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Stories de Colores: Remembering the move from San Ysidro to Lemoore
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Stories de Colores

Stories de Colores: Remembering the move from San Ysidro to Lemoore

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Ivette Stafforini

¡Buenos días! I hope you’re having a good morning and drinking a Cafecito with some pan dulce, if you are like me then your pan of choice is the puerquito. Last week we left off with our 18-hour trip from Culiacán to the border, so let us jump right back in.

After crossing the San Ysidro border a six-hour drive from San Ysidro to Lemoore lay ahead. My Mama Corazon had fallen in love with the small town of Lemoore from her seasons of working here as well. Both of my grandparents knew they wanted to raise their family there and my Papa Nacho was already working for Rowan Co. as an irrigator, among other things. We lived in Lemoore, off of 25th and Lacey in a double wide trailer (I think); where my grandparents, six aunts and uncles, parents, and baby brother and I, all lived for 2-3 years.

When I close my eyes and think back I can still remember what the yard looked like; huge trees, oaks I think, a canal  maybe 100 feett away next to the old dirt road mi Papa Nacho always drove his truck on, a Rowan Co. logo on the doors of the white truck. I was always so happy to see those trucks drive by, and even more happy when my grandpa was finally coming home for the day. He’d come home in the evening in long rubber boots, covered in dirt or mud almost from head to toe; exhausted. These are all my earliest memories and I hold them dear to my heart.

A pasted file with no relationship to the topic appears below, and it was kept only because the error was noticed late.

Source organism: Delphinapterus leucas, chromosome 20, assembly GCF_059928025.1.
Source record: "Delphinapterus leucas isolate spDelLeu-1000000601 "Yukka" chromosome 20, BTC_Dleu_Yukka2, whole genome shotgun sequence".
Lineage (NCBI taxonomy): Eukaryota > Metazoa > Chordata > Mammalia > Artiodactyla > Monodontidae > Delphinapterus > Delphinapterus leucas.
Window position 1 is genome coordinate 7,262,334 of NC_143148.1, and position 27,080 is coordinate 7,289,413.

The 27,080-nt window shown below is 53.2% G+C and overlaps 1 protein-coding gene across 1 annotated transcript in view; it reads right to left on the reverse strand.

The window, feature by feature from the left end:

I share these parts of my family’s history in hopes that others in our community can relate, no matter where you’re from. The most beautiful part of the USA, what calls others to come here, is that we’ve been sold: the American Dream. HOPE.

A better future than your current situation can offer. My family is among thousands of folks who have come here for a better life. Immigrants make these United States of America beautiful. We come here to work and many work long hours, in all types of weather, during a pandemic, with zero benefits, often times for less than minimum wage, no sick or vacation time and zero thanks; but who needs thanks when you have mouths to feed.

Thank a farmworker today, pray for our farm workers every day because all the food you’ve had on your table has been in their hands first.

One of the biggest misconceptions — and one of the most painful and offensive — has been that (undocumented) immigrants are stealing jobs. If you feel this way please go apply to do those jobs, there’s a lot of work to go around.

The second thing I will ask you to do is reflect on this and answer honestly: Is there anything you wouldn’t do to provide a better life for your family? If the only option you had left was to leave everything you had behind and move to a country where you didn’t even know the language just so you could have a chance, if your lives depended on it would you move? If this is making you think “Do it the right way,” do you know how long “the right way” takes? Depending on where you come from, time is something you do not have. The average wait time for some types of green cards with some types of sponsorship is upwards of five years. This is something I have first-hand knowledge on and is a discussion I have regularly.

Next week I’ll spend some time answering a couple questions I received via email regarding the immigration process. If you have any questions you’d like answered or would like to share your experiences as a POC in Kings County you can reach me at:

Ivette Stafforini is a business owner and community organizer based in Hanford. 

Want to share your story? Have any questions? Email Ivette at:

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